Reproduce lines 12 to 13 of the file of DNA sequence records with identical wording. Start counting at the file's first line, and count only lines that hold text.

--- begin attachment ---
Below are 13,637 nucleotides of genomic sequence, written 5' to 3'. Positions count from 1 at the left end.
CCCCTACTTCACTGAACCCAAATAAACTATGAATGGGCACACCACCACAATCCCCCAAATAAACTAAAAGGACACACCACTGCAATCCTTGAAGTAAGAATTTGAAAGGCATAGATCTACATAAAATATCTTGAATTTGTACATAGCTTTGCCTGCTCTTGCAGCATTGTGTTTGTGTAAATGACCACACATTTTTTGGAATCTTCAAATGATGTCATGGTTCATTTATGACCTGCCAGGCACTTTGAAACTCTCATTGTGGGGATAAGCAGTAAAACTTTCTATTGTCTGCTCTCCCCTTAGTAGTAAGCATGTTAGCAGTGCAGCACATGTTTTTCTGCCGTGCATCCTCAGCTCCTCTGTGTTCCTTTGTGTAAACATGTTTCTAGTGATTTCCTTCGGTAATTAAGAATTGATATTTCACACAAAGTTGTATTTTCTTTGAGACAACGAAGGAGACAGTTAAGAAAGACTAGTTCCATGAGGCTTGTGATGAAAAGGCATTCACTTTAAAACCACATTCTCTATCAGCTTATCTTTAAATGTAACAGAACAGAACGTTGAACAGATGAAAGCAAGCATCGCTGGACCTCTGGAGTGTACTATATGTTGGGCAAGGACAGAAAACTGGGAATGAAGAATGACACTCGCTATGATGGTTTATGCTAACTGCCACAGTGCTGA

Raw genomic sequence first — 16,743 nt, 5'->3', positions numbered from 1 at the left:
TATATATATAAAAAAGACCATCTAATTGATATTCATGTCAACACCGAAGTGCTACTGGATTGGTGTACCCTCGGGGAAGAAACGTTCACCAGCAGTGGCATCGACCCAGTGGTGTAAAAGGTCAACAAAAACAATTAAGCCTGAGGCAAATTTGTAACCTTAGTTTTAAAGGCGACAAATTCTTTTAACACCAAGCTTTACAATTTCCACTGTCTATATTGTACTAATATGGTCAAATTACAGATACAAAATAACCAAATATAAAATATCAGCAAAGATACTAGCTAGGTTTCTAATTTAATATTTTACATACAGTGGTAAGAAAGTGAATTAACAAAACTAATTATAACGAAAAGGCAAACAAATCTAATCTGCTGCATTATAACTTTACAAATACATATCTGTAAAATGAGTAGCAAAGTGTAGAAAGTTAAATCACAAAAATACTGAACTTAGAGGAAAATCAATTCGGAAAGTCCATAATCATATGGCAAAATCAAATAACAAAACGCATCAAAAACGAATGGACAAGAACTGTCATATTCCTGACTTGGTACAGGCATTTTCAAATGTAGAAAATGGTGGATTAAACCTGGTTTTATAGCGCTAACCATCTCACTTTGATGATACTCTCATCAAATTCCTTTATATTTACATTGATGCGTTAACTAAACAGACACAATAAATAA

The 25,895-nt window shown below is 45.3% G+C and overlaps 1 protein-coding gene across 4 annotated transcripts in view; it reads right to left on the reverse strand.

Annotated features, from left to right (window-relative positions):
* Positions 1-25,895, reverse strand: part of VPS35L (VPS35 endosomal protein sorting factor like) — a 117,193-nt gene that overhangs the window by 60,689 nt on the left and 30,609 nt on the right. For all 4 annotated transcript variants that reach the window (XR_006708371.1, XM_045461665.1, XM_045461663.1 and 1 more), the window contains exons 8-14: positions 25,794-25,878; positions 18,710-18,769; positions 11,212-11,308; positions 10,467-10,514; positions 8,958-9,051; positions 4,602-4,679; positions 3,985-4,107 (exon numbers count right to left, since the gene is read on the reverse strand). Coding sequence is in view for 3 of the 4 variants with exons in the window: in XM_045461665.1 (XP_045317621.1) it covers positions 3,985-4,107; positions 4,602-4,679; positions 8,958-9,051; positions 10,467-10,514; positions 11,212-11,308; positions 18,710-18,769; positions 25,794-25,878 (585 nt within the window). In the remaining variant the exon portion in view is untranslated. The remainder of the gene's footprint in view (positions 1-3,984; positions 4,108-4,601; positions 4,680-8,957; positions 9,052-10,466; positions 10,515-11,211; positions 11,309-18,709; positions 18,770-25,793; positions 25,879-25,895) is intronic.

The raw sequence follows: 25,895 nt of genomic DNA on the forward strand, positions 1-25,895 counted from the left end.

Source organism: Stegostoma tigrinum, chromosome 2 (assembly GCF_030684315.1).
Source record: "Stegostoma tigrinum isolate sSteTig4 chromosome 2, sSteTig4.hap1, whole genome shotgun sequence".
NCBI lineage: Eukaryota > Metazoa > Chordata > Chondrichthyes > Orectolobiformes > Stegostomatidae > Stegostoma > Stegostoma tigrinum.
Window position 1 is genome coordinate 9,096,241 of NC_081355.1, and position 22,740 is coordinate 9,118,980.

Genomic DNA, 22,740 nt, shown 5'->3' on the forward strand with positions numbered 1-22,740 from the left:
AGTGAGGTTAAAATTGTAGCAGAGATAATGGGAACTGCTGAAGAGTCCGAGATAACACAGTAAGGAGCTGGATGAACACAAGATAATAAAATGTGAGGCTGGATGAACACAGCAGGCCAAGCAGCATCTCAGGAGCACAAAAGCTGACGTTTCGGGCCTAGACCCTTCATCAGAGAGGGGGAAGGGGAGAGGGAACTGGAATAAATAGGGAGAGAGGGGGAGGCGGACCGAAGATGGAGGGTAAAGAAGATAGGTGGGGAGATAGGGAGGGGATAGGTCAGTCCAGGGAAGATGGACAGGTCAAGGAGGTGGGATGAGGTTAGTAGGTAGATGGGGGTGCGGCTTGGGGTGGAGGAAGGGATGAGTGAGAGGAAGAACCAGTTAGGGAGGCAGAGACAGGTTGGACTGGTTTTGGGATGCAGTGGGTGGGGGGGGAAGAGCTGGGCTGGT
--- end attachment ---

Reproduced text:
Window position 1 is genome coordinate 9,096,241 of NC_081355.1, and position 22,740 is coordinate 9,118,980.

Genomic DNA, 22,740 nt, shown 5'->3' on the forward strand with positions numbered 1-22,740 from the left: